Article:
Clonality analysis suggests that STK11 gene mutations are involved in progression of lobular endocervical glandular hyperplasia (LEGH) to minimal deviation adenocarcinoma (MDA)

Virchows Arch. 2013 Jun;462(6):645-51. doi: 10.1007/s00428-013-1417-1. Epub 2013 May 4.


Lobular endocervical glandular hyperplasia (LEGH) is a benign proliferative disease of cervical glands. Although histological resemblance of minimal deviation adenocarcinoma (MDA) to LEGH and frequent association of LEGH with MDA have been reported, it still remains unclear whether LEGH is a precancerous lesion of MDA. The present study was undertaken to examine the pathogenetic relationship between LEGH and MDA using a clonality analysis and mutational analyses of the STK11 gene, of which mutations have been reported in MDA. Of nine cases of LEGH only, four were polyclonal and five were monoclonal in composition. Of six LEGH lesions associated with MDA or adenocarcinoma, two were polyclonal and four were monoclonal. In cases of MDA or adenocarcinoma coexisting with LEGH, the patterns of X chromosome inactivation in malignant lesions were identical to those in coexisting LEGH lesions. A mutation of STK11 was only identified in one MDA, but not in LEGH. These results indicate that a subset of LEGH may be a precursor to malignant tumors including MDA and that a mutation of STK11 may be involved in progression of LEGH to MDA.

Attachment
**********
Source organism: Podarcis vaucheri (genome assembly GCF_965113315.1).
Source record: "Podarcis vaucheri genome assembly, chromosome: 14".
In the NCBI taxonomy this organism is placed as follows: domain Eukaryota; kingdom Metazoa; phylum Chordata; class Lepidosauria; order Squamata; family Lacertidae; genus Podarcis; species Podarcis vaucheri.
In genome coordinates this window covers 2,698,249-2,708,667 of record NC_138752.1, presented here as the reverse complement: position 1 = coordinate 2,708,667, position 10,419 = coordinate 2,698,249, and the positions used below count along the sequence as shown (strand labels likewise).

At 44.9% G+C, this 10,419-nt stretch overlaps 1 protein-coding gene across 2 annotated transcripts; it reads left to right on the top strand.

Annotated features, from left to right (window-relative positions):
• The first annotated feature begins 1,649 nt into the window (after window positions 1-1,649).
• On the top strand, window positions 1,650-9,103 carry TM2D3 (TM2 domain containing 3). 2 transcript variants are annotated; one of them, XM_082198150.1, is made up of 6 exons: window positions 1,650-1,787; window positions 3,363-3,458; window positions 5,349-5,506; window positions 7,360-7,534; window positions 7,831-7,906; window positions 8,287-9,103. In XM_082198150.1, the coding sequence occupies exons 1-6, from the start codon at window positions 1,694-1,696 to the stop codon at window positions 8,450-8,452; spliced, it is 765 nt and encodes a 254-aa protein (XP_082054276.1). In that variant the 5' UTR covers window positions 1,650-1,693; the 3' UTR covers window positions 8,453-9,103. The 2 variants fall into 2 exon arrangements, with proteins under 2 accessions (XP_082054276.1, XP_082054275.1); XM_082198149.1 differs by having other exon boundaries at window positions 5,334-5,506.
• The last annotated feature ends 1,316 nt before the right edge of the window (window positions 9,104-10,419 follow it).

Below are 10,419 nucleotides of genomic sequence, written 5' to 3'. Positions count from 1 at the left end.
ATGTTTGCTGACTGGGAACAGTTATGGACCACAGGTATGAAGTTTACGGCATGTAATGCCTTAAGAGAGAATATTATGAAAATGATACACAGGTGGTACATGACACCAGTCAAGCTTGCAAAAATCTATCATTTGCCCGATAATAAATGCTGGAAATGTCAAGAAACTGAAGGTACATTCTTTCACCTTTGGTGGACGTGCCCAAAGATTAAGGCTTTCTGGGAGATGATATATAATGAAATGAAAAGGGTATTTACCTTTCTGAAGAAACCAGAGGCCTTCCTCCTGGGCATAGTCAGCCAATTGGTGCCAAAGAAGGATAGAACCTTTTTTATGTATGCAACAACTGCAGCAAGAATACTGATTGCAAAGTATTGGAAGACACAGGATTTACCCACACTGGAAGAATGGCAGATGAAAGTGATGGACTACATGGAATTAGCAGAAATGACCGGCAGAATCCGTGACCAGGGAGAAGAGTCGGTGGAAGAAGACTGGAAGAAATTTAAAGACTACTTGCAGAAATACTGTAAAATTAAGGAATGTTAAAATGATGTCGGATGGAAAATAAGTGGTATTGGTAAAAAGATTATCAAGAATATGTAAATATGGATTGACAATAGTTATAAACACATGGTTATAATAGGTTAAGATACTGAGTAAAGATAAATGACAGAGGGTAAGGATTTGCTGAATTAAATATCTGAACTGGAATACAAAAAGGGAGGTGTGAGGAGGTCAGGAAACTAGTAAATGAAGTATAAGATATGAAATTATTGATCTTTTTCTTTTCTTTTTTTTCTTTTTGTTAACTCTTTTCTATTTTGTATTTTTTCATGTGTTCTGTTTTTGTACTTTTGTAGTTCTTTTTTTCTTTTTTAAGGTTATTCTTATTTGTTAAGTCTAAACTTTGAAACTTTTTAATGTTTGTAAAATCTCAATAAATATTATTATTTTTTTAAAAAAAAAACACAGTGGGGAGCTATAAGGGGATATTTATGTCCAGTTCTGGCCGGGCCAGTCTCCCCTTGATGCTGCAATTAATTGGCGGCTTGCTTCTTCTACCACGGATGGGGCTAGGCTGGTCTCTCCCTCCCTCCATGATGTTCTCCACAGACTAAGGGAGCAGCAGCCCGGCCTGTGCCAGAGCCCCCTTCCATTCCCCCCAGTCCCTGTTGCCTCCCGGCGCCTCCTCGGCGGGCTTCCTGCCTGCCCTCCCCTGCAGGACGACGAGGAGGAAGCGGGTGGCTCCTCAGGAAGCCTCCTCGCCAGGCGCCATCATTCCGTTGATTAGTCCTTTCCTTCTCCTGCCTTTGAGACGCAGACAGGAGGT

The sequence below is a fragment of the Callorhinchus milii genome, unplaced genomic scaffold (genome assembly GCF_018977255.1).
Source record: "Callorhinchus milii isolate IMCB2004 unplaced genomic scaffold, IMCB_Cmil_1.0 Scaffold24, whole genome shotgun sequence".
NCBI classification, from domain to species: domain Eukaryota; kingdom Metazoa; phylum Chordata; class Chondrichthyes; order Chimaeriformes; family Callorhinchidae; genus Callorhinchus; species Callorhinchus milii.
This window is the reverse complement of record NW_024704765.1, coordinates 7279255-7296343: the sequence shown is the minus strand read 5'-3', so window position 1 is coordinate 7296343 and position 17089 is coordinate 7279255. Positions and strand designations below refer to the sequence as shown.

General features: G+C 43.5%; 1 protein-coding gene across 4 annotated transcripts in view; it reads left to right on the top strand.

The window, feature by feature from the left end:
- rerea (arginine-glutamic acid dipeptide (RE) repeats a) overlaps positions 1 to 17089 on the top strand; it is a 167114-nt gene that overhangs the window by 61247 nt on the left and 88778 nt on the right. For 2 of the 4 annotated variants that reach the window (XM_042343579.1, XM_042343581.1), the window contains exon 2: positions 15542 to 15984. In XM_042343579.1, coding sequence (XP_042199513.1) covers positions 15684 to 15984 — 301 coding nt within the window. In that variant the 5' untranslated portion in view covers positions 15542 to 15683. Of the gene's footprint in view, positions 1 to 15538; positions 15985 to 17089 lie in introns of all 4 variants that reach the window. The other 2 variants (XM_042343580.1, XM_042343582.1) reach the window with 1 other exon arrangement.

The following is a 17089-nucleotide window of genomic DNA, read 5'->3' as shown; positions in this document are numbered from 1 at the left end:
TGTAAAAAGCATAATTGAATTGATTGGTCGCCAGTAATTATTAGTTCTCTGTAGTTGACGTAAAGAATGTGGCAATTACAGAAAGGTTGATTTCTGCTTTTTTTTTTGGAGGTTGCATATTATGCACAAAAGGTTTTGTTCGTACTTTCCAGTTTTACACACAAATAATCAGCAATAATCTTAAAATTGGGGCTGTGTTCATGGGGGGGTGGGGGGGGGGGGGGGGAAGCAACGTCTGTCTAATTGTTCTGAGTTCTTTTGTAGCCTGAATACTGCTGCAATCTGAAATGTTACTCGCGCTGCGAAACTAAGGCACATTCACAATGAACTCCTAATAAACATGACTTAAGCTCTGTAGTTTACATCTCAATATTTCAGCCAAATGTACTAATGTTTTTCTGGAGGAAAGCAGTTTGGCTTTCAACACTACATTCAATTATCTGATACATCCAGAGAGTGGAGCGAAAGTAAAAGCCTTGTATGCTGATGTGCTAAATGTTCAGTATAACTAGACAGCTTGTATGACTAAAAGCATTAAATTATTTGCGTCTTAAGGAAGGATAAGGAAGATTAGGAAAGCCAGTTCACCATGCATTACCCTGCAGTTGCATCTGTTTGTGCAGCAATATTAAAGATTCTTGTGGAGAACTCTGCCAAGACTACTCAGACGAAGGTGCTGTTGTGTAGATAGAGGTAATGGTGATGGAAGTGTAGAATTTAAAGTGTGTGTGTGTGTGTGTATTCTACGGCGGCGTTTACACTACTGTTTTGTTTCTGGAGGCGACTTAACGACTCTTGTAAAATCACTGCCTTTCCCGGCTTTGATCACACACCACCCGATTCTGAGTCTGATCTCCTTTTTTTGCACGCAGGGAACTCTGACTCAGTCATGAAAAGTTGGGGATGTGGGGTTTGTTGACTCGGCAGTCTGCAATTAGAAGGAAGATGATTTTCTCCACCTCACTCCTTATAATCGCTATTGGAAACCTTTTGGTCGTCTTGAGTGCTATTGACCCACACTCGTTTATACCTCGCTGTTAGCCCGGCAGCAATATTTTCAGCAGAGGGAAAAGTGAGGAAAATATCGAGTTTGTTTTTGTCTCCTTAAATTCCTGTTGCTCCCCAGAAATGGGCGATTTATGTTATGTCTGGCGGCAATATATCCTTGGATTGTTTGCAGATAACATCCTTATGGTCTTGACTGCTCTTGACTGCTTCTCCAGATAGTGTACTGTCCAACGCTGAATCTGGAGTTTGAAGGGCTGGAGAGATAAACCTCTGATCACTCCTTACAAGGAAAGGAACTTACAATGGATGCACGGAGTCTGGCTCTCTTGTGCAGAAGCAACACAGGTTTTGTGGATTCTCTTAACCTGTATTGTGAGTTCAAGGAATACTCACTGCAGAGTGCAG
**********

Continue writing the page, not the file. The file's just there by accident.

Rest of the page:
Publication types

  • Research Support, Non-U.S. Gov't

MeSH terms

  • Adenocarcinoma / genetics
  • Adenocarcinoma / metabolism
  • Adenocarcinoma / pathology*
  • Adult
  • Aged
  • Aged, 80 and over
  • Cervical Intraepithelial Neoplasia
  • Cervix Uteri / pathology*
  • Clone Cells
  • DNA Mutational Analysis
  • DNA, Neoplasm / analysis
  • Disease Progression
  • Female
  • Humans
  • Hyperplasia
  • Middle Aged
  • Mutation*
  • Prognosis
  • Protein-Serine-Threonine Kinases / genetics*
  • Protein-Serine-Threonine Kinases / metabolism
  • Uterine Cervical Neoplasms / genetics
  • Uterine Cervical Neoplasms / metabolism
  • Uterine Cervical Neoplasms / pathology*


  • DNA, Neoplasm
  • STK11 protein, human
  • Protein-Serine-Threonine Kinases